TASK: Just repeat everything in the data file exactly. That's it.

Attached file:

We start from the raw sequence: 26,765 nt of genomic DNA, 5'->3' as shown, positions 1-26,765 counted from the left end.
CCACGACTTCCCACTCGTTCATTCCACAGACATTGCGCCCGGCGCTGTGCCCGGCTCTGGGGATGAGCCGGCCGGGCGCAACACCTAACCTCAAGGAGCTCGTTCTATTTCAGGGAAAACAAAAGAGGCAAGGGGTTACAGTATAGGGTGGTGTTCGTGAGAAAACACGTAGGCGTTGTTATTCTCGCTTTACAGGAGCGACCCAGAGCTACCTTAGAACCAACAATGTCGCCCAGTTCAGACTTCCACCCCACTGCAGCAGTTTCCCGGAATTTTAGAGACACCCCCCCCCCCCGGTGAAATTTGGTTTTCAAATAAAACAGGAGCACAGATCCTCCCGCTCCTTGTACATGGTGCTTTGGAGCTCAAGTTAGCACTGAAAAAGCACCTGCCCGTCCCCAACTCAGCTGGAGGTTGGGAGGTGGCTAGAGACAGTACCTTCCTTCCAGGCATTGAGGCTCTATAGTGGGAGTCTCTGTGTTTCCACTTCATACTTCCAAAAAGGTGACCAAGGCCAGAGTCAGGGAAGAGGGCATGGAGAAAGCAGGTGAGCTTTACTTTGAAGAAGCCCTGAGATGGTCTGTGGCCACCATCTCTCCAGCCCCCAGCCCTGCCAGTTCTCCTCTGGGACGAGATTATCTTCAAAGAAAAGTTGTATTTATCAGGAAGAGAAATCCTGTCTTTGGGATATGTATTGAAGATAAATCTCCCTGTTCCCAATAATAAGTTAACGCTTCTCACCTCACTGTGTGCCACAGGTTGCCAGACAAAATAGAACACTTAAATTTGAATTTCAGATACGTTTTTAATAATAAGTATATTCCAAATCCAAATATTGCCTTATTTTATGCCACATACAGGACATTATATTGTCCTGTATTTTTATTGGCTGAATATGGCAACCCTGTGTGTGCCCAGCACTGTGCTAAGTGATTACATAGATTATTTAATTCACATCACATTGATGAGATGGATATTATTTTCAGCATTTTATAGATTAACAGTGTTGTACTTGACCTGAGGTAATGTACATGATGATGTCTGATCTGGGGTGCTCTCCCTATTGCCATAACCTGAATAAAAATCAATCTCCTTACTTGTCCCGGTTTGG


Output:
We start from the raw sequence: 26,765 nt of genomic DNA, 5'->3' as shown, positions 1-26,765 counted from the left end.
CCACGACTTCCCACTCGTTCATTCCACAGACATTGCGCCCGGCGCTGTGCCCGGCTCTGGGGATGAGCCGGCCGGGCGCAACACCTAACCTCAAGGAGCTCGTTCTATTTCAGGGAAAACAAAAGAGGCAAGGGGTTACAGTATAGGGTGGTGTTCGTGAGAAAACACGTAGGCGTTGTTATTCTCGCTTTACAGGAGCGACCCAGAGCTACCTTAGAACCAACAATGTCGCCCAGTTCAGACTTCCACCCCACTGCAGCAGTTTCCCGGAATTTTAGAGACACCCCCCCCCCCCGGTGAAATTTGGTTTTCAAATAAAACAGGAGCACAGATCCTCCCGCTCCTTGTACATGGTGCTTTGGAGCTCAAGTTAGCACTGAAAAAGCACCTGCCCGTCCCCAACTCAGCTGGAGGTTGGGAGGTGGCTAGAGACAGTACCTTCCTTCCAGGCATTGAGGCTCTATAGTGGGAGTCTCTGTGTTTCCACTTCATACTTCCAAAAAGGTGACCAAGGCCAGAGTCAGGGAAGAGGGCATGGAGAAAGCAGGTGAGCTTTACTTTGAAGAAGCCCTGAGATGGTCTGTGGCCACCATCTCTCCAGCCCCCAGCCCTGCCAGTTCTCCTCTGGGACGAGATTATCTTCAAAGAAAAGTTGTATTTATCAGGAAGAGAAATCCTGTCTTTGGGATATGTATTGAAGATAAATCTCCCTGTTCCCAATAATAAGTTAACGCTTCTCACCTCACTGTGTGCCACAGGTTGCCAGACAAAATAGAACACTTAAATTTGAATTTCAGATACGTTTTTAATAATAAGTATATTCCAAATCCAAATATTGCCTTATTTTATGCCACATACAGGACATTATATTGTCCTGTATTTTTATTGGCTGAATATGGCAACCCTGTGTGTGCCCAGCACTGTGCTAAGTGATTACATAGATTATTTAATTCACATCACATTGATGAGATGGATATTATTTTCAGCATTTTATAGATTAACAGTGTTGTACTTGACCTGAGGTAATGTACATGATGATGTCTGATCTGGGGTGCTCTCCCTATTGCCATAACCTGAATAAAAATCAATCTCCTTACTTGTCCCGGTTTGG